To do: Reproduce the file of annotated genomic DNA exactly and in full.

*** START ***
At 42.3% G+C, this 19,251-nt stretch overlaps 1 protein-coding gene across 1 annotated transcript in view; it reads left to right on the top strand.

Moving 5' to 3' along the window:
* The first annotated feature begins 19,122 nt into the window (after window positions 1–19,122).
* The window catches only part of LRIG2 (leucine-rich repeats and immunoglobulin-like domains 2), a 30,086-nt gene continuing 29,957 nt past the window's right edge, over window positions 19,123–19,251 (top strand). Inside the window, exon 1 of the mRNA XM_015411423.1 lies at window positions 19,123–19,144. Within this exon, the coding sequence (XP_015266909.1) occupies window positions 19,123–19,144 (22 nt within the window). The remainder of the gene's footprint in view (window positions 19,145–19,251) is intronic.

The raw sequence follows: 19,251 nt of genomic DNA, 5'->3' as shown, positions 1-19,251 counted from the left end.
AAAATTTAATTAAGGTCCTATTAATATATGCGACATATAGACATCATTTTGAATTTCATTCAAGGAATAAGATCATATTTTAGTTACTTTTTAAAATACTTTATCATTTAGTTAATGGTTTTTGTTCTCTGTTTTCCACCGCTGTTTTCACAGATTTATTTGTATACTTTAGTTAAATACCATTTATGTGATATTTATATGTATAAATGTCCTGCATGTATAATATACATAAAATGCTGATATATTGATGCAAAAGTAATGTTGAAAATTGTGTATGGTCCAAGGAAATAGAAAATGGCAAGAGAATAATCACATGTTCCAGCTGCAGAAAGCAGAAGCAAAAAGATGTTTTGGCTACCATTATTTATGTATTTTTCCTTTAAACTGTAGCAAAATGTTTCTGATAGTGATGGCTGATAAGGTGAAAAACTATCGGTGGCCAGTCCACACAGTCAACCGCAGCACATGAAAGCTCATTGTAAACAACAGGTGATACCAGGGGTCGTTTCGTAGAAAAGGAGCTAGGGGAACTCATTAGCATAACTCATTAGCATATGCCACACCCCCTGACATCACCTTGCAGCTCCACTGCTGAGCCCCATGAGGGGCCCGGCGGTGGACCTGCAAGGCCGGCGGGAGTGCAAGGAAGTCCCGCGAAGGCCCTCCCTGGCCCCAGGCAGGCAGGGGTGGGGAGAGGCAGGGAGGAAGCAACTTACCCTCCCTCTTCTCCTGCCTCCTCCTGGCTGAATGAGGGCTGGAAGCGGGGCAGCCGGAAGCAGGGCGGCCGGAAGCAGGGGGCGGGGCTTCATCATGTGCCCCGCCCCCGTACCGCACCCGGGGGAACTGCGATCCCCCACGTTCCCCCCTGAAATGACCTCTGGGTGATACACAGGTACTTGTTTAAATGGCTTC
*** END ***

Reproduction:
At 42.3% G+C, this 19,251-nt stretch overlaps 1 protein-coding gene across 1 annotated transcript in view; it reads left to right on the top strand.

Moving 5' to 3' along the window:
* The first annotated feature begins 19,122 nt into the window (after window positions 1–19,122).
* The window catches only part of LRIG2 (leucine-rich repeats and immunoglobulin-like domains 2), a 30,086-nt gene continuing 29,957 nt past the window's right edge, over window positions 19,123–19,251 (top strand). Inside the window, exon 1 of the mRNA XM_015411423.1 lies at window positions 19,123–19,144. Within this exon, the coding sequence (XP_015266909.1) occupies window positions 19,123–19,144 (22 nt within the window). The remainder of the gene's footprint in view (window positions 19,145–19,251) is intronic.

The raw sequence follows: 19,251 nt of genomic DNA, 5'->3' as shown, positions 1-19,251 counted from the left end.
AAAATTTAATTAAGGTCCTATTAATATATGCGACATATAGACATCATTTTGAATTTCATTCAAGGAATAAGATCATATTTTAGTTACTTTTTAAAATACTTTATCATTTAGTTAATGGTTTTTGTTCTCTGTTTTCCACCGCTGTTTTCACAGATTTATTTGTATACTTTAGTTAAATACCATTTATGTGATATTTATATGTATAAATGTCCTGCATGTATAATATACATAAAATGCTGATATATTGATGCAAAAGTAATGTTGAAAATTGTGTATGGTCCAAGGAAATAGAAAATGGCAAGAGAATAATCACATGTTCCAGCTGCAGAAAGCAGAAGCAAAAAGATGTTTTGGCTACCATTATTTATGTATTTTTCCTTTAAACTGTAGCAAAATGTTTCTGATAGTGATGGCTGATAAGGTGAAAAACTATCGGTGGCCAGTCCACACAGTCAACCGCAGCACATGAAAGCTCATTGTAAACAACAGGTGATACCAGGGGTCGTTTCGTAGAAAAGGAGCTAGGGGAACTCATTAGCATAACTCATTAGCATATGCCACACCCCCTGACATCACCTTGCAGCTCCACTGCTGAGCCCCATGAGGGGCCCGGCGGTGGACCTGCAAGGCCGGCGGGAGTGCAAGGAAGTCCCGCGAAGGCCCTCCCTGGCCCCAGGCAGGCAGGGGTGGGGAGAGGCAGGGAGGAAGCAACTTACCCTCCCTCTTCTCCTGCCTCCTCCTGGCTGAATGAGGGCTGGAAGCGGGGCAGCCGGAAGCAGGGCGGCCGGAAGCAGGGGGCGGGGCTTCATCATGTGCCCCGCCCCCGTACCGCACCCGGGGGAACTGCGATCCCCCACGTTCCCCCCTGAAATGACCTCTGGGTGATACACAGGTACTTGTTTAAATGGCTTC